Collecting data is one of the key issues, added Huidong Zhou, EHS Director, Envision Group. “Having a consistent view of what is going on will really help you, and consistent monitoring is also a key tool.”

It is notoriously difficult to keep track of data for Scope 3 emissions, agreed Tan, but companies engaging with their Tier 1 suppliers can ask them to carry out the same process so it cascades down to lower tier suppliers. HP Enterprises, as part of its SBT, aims to have 80% of its manufacturing spending to go to suppliers with SBTs, she added.

It is important not just to take action to cut emissions but also to demonstrate that you are doing so in a transparent manner. Making sure your activities are assured and certified saves you money, facilitates compliance and improves your reputation, said Lijian Zhao, China Director, the Carbon Trust. You can certify an entire organisation, a single product, your supply chain or climate financing such as green bonds.

Many companies sign up with CDP’s supply chain programme and ask suppliers to use the same structural data as them, which makes the process much easier.

Kelvin Tan, Head of Sustainable Finance and Investments - ASEAN, HSBC, explained how his bank works with Walmart to decarbonise its supply chain by establishing and administering the Walmart Supply Chain Finance Programme. 

When it comes to target setting, the three key issues are technology, policy and behaviour, said Anirban Ghosh, Chief Sustainability Officer, Mahindra Group. From an Asian perspective, some technologies from the West travel faster than others, while “in developing countries, especially those with large populations and resource constraints, sometimes policy takes time to get going because of incumbent infrastructure such as distribution networks. It hinders the pace at which we can move.”

Changing behaviour often comes down to awareness, he added. “It doesn’t help if you say we didn’t cause the problem so we shouldn’t act – taking action on climate is safer not just for nations and organisations but people, too.”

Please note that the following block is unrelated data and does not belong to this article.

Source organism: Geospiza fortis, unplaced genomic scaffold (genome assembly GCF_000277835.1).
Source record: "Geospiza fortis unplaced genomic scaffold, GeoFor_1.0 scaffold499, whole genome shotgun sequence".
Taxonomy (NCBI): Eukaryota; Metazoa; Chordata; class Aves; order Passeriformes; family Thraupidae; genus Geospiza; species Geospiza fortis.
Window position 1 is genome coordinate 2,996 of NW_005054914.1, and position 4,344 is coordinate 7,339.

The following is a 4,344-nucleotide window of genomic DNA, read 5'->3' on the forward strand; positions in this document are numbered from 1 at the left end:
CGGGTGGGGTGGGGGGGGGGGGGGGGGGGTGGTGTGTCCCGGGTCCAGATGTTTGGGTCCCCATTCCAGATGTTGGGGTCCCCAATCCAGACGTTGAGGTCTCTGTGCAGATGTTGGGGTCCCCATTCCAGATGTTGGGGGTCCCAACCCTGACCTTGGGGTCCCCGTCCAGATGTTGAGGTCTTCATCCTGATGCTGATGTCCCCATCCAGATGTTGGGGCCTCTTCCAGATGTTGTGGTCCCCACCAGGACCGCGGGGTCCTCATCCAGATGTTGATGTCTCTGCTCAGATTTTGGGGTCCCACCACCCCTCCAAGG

All of these Net Zero commitments need financing, pointed out Lau Xin Yi, Green Finance Lead, South East Asia, the Carbon Trust. “Asian financial institutions are at a crossroads. They must strive to be more aligned to international expectations while grappling with the responsibility of managing their carbon exposure.”

All of the Net Zero financial sector alliances that have recently been created will have an impact because they will increase pressure to increase the amount of Net Zero assets under management or to decrease the footprint of your portfolio, said Caroline Le Meaux, Global Head of ESG Research, Engagement and Voting, Amundi Asset Management.

But there are things we must stop financing, too, she added. It is crucial that Asian banks – and others – and insurers stop funding new coal capacity.

“The Asian electricity sector is critical to the Net Zero transition because it is responsible for almost a quarter of global CO2 emissions,” said Rebecca Wright, Chief Executive, Asia Investment Group for Climate Change (AIGCC).

Asian financial institutions have a lot of exposure to clients in carbon-intensive sectors, and to SME clients, pointed out Yi. 

“We can’t achieve our Net Zero ambitions without the support of our customers,” said Kelvin Tan, Head of Sustainable Finance and Investments - ASEAN, HSBC. “There is still a lack of awareness, and many companies are yet to start on their sustainability journey. Financial institutions have a key role to play in raising client awareness – including for SMEs – of how climate change and the transition to low carbon could affect them.”

Look out for other virtual summits as part of this series in coming weeks in Latin America, Europe, and Africa, and explore our Zoning in on Net Zero insight series of blogs.